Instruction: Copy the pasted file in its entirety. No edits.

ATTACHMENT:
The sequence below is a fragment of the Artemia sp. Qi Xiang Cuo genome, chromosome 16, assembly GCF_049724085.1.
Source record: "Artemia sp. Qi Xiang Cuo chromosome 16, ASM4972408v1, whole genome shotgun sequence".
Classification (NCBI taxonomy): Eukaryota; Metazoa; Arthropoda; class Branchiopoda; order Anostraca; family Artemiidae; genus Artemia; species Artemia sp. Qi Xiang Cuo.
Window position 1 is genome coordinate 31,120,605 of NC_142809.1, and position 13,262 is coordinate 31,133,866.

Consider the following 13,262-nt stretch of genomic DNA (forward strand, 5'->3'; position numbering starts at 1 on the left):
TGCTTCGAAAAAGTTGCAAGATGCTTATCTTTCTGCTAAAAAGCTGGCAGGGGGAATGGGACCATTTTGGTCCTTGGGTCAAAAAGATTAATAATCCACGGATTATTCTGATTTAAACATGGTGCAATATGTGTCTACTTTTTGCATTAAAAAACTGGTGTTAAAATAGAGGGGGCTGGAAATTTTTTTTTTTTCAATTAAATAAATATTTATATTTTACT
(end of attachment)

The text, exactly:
The sequence below is a fragment of the Artemia sp. Qi Xiang Cuo genome, chromosome 16, assembly GCF_049724085.1.
Source record: "Artemia sp. Qi Xiang Cuo chromosome 16, ASM4972408v1, whole genome shotgun sequence".
Classification (NCBI taxonomy): Eukaryota; Metazoa; Arthropoda; class Branchiopoda; order Anostraca; family Artemiidae; genus Artemia; species Artemia sp. Qi Xiang Cuo.
Window position 1 is genome coordinate 31,120,605 of NC_142809.1, and position 13,262 is coordinate 31,133,866.

Consider the following 13,262-nt stretch of genomic DNA (forward strand, 5'->3'; position numbering starts at 1 on the left):
TGCTTCGAAAAAGTTGCAAGATGCTTATCTTTCTGCTAAAAAGCTGGCAGGGGGAATGGGACCATTTTGGTCCTTGGGTCAAAAAGATTAATAATCCACGGATTATTCTGATTTAAACATGGTGCAATATGTGTCTACTTTTTGCATTAAAAAACTGGTGTTAAAATAGAGGGGGCTGGAAATTTTTTTTTTTTCAATTAAATAAATATTTATATTTTACT